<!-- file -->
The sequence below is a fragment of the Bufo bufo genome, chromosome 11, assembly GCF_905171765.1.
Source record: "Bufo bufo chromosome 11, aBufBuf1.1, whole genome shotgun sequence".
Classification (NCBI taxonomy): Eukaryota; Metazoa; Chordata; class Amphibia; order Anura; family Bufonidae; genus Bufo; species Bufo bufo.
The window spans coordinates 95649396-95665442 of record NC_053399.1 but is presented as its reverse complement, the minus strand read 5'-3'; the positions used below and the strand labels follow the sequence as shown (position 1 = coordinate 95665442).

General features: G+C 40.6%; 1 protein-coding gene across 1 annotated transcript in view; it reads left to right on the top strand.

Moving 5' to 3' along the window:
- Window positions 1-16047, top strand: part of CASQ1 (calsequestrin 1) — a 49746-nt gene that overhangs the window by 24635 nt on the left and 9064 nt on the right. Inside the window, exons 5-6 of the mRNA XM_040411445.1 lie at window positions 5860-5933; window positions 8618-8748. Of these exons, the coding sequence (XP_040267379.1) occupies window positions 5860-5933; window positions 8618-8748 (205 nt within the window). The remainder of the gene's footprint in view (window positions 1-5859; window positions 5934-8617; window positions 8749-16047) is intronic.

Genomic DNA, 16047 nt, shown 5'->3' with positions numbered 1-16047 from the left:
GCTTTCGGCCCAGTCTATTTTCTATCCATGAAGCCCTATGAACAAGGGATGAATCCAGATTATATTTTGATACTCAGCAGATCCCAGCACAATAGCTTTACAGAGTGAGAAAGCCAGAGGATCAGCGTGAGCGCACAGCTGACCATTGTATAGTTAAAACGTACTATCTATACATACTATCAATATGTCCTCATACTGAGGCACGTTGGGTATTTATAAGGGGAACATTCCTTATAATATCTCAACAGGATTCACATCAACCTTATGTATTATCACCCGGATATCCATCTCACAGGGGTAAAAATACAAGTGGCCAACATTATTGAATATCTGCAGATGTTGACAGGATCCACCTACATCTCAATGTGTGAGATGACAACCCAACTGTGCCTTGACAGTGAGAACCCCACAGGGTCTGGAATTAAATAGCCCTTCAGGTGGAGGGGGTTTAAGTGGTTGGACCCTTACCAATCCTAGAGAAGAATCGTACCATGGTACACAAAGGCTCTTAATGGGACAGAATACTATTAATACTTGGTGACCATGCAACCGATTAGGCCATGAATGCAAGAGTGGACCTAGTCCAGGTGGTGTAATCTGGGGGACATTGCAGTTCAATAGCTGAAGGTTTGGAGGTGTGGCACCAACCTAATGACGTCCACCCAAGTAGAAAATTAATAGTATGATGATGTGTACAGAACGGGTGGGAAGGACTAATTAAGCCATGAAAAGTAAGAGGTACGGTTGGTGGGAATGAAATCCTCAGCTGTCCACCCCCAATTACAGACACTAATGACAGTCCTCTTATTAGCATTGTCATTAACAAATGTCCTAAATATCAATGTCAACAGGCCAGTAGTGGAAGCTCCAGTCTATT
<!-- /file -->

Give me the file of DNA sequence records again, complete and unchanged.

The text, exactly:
The sequence below is a fragment of the Bufo bufo genome, chromosome 11, assembly GCF_905171765.1.
Source record: "Bufo bufo chromosome 11, aBufBuf1.1, whole genome shotgun sequence".
Classification (NCBI taxonomy): Eukaryota; Metazoa; Chordata; class Amphibia; order Anura; family Bufonidae; genus Bufo; species Bufo bufo.
The window spans coordinates 95649396-95665442 of record NC_053399.1 but is presented as its reverse complement, the minus strand read 5'-3'; the positions used below and the strand labels follow the sequence as shown (position 1 = coordinate 95665442).

General features: G+C 40.6%; 1 protein-coding gene across 1 annotated transcript in view; it reads left to right on the top strand.

Moving 5' to 3' along the window:
- Window positions 1-16047, top strand: part of CASQ1 (calsequestrin 1) — a 49746-nt gene that overhangs the window by 24635 nt on the left and 9064 nt on the right. Inside the window, exons 5-6 of the mRNA XM_040411445.1 lie at window positions 5860-5933; window positions 8618-8748. Of these exons, the coding sequence (XP_040267379.1) occupies window positions 5860-5933; window positions 8618-8748 (205 nt within the window). The remainder of the gene's footprint in view (window positions 1-5859; window positions 5934-8617; window positions 8749-16047) is intronic.

Genomic DNA, 16047 nt, shown 5'->3' with positions numbered 1-16047 from the left:
GCTTTCGGCCCAGTCTATTTTCTATCCATGAAGCCCTATGAACAAGGGATGAATCCAGATTATATTTTGATACTCAGCAGATCCCAGCACAATAGCTTTACAGAGTGAGAAAGCCAGAGGATCAGCGTGAGCGCACAGCTGACCATTGTATAGTTAAAACGTACTATCTATACATACTATCAATATGTCCTCATACTGAGGCACGTTGGGTATTTATAAGGGGAACATTCCTTATAATATCTCAACAGGATTCACATCAACCTTATGTATTATCACCCGGATATCCATCTCACAGGGGTAAAAATACAAGTGGCCAACATTATTGAATATCTGCAGATGTTGACAGGATCCACCTACATCTCAATGTGTGAGATGACAACCCAACTGTGCCTTGACAGTGAGAACCCCACAGGGTCTGGAATTAAATAGCCCTTCAGGTGGAGGGGGTTTAAGTGGTTGGACCCTTACCAATCCTAGAGAAGAATCGTACCATGGTACACAAAGGCTCTTAATGGGACAGAATACTATTAATACTTGGTGACCATGCAACCGATTAGGCCATGAATGCAAGAGTGGACCTAGTCCAGGTGGTGTAATCTGGGGGACATTGCAGTTCAATAGCTGAAGGTTTGGAGGTGTGGCACCAACCTAATGACGTCCACCCAAGTAGAAAATTAATAGTATGATGATGTGTACAGAACGGGTGGGAAGGACTAATTAAGCCATGAAAAGTAAGAGGTACGGTTGGTGGGAATGAAATCCTCAGCTGTCCACCCCCAATTACAGACACTAATGACAGTCCTCTTATTAGCATTGTCATTAACAAATGTCCTAAATATCAATGTCAACAGGCCAGTAGTGGAAGCTCCAGTCTATT